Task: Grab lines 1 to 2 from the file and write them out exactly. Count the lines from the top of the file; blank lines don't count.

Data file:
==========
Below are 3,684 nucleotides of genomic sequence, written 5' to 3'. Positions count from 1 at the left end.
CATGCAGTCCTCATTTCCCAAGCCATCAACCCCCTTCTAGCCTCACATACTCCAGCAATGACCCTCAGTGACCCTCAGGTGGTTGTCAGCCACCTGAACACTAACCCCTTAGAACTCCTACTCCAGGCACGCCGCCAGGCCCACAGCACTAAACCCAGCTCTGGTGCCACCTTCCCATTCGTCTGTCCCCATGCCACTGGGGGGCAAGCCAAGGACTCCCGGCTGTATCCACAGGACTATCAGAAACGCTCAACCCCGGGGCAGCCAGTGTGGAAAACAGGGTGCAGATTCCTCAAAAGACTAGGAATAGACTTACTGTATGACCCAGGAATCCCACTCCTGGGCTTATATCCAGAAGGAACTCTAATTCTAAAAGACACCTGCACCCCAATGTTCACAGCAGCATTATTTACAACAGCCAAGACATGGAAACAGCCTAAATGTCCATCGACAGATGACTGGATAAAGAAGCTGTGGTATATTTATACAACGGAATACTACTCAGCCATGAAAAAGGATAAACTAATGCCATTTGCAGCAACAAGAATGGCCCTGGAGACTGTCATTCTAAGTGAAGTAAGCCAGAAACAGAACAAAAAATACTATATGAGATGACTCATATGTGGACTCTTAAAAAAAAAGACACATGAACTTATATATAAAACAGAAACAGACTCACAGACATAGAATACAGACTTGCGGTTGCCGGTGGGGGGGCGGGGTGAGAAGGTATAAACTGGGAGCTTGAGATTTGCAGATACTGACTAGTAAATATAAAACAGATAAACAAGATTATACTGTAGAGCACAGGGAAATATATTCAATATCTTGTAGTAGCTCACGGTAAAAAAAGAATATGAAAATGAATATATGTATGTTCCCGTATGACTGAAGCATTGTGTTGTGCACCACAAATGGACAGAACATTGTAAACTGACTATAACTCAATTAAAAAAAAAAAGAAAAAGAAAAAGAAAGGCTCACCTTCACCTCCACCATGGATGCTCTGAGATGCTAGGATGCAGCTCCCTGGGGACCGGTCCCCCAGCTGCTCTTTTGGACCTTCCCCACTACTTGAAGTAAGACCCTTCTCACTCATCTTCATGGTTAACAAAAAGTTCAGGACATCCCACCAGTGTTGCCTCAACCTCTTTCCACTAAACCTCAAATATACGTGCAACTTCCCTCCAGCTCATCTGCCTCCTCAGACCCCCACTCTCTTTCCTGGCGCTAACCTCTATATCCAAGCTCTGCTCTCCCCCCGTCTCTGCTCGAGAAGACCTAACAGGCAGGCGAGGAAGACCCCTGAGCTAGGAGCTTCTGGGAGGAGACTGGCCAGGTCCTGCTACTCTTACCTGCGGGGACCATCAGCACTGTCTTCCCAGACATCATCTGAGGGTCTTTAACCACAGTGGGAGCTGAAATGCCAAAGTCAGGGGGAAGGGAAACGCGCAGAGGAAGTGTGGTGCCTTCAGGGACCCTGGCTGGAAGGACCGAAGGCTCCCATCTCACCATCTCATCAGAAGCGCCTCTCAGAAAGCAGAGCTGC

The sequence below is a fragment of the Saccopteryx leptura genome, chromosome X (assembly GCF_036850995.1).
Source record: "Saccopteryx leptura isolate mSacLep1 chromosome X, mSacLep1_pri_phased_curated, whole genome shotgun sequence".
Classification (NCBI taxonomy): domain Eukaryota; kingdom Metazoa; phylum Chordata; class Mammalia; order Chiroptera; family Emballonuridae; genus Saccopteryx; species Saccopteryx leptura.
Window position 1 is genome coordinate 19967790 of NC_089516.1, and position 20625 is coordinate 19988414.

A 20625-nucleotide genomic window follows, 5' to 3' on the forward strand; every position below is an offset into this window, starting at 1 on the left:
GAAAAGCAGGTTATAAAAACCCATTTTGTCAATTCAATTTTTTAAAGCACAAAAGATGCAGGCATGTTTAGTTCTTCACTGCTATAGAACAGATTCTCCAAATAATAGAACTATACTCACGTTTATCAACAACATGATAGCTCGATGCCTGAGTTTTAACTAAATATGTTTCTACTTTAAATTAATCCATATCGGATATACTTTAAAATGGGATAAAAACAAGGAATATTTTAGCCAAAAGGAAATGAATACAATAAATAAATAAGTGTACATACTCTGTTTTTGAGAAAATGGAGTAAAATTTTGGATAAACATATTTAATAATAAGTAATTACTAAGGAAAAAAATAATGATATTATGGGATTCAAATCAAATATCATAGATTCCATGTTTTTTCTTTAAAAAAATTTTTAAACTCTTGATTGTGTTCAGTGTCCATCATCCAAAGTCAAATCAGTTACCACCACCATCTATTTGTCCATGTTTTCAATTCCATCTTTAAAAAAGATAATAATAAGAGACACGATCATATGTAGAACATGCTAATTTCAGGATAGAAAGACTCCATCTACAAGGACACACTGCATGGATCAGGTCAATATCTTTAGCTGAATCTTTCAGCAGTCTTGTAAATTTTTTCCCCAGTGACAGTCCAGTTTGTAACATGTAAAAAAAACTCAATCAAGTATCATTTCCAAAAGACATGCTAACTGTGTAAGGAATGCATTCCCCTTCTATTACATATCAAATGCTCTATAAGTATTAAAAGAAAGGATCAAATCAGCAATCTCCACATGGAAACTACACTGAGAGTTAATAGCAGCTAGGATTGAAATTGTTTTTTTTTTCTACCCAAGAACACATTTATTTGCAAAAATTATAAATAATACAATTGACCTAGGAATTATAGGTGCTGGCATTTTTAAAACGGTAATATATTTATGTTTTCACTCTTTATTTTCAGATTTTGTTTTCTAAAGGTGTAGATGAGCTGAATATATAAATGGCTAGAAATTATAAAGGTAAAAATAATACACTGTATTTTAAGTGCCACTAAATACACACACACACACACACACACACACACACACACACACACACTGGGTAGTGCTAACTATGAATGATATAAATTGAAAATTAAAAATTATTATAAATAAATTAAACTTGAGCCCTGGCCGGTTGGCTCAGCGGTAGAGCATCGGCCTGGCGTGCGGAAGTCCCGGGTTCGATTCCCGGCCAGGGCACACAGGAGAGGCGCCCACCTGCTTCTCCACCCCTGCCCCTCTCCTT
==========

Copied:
Below are 3,684 nucleotides of genomic sequence, written 5' to 3'. Positions count from 1 at the left end.
CATGCAGTCCTCATTTCCCAAGCCATCAACCCCCTTCTAGCCTCACATACTCCAGCAATGACCCTCAGTGACCCTCAGGTGGTTGTCAGCCACCTGAACACTAACCCCTTAGAACTCCTACTCCAGGCACGCCGCCAGGCCCACAGCACTAAACCCAGCTCTGGTGCCACCTTCCCATTCGTCTGTCCCCATGCCACTGGGGGGCAAGCCAAGGACTCCCGGCTGTATCCACAGGACTATCAGAAACGCTCAACCCCGGGGCAGCCAGTGTGGAAAACAGGGTGCAGATTCCTCAAAAGACTAGGAATAGACTTACTGTATGACCCAGGAATCCCACTCCTGGGCTTATATCCAGAAGGAACTCTAATTCTAAAAGACACCTGCACCCCAATGTTCACAGCAGCATTATTTACAACAGCCAAGACATGGAAACAGCCTAAATGTCCATCGACAGATGACTGGATAAAGAAGCTGTGGTATATTTATACAACGGAATACTACTCAGCCATGAAAAAGGATAAACTAATGCCATTTGCAGCAACAAGAATGGCCCTGGAGACTGTCATTCTAAGTGAAGTAAGCCAGAAACAGAACAAAAAATACTATATGAGATGACTCATATGTGGACTCTTAAAAAAAAAGACACATGAACTTATATATAAAACAGAAACAGACTCACAGACATAGAATACAGACTTGCGGTTGCCGGTGGGGGGGCGGGGTGAGAAGGTATAAACTGGGAGCTTGAGATTTGCAGATACTGACTAGTAAATATAAAACAGATAAACAAGATTATACTGTAGAGCACAGGGAAATATATTCAATATCTTGTAGTAGCTCACGGTAAAAAAAGAATATGAAAATGAATATATGTATGTTCCCGTATGACTGAAGCATTGTGTTGTGCACCACAAATGGACAGAACATTGTAAACTGACTATAACTCAATTAAAAAAAAAAAGAAAAAGAAAAAGAAAGGCTCACCTTCACCTCCACCATGGATGCTCTGAGATGCTAGGATGCAGCTCCCTGGGGACCGGTCCCCCAGCTGCTCTTTTGGACCTTCCCCACTACTTGAAGTAAGACCCTTCTCACTCATCTTCATGGTTAACAAAAAGTTCAGGACATCCCACCAGTGTTGCCTCAACCTCTTTCCACTAAACCTCAAATATACGTGCAACTTCCCTCCAGCTCATCTGCCTCCTCAGACCCCCACTCTCTTTCCTGGCGCTAACCTCTATATCCAAGCTCTGCTCTCCCCCCGTCTCTGCTCGAGAAGACCTAACAGGCAGGCGAGGAAGACCCCTGAGCTAGGAGCTTCTGGGAGGAGACTGGCCAGGTCCTGCTACTCTTACCTGCGGGGACCATCAGCACTGTCTTCCCAGACATCATCTGAGGGTCTTTAACCACAGTGGGAGCTGAAATGCCAAAGTCAGGGGGAAGGGAAACGCGCAGAGGAAGTGTGGTGCCTTCAGGGACCCTGGCTGGAAGGACCGAAGGCTCCCATCTCACCATCTCATCAGAAGCGCCTCTCAGAAAGCAGAGCTGC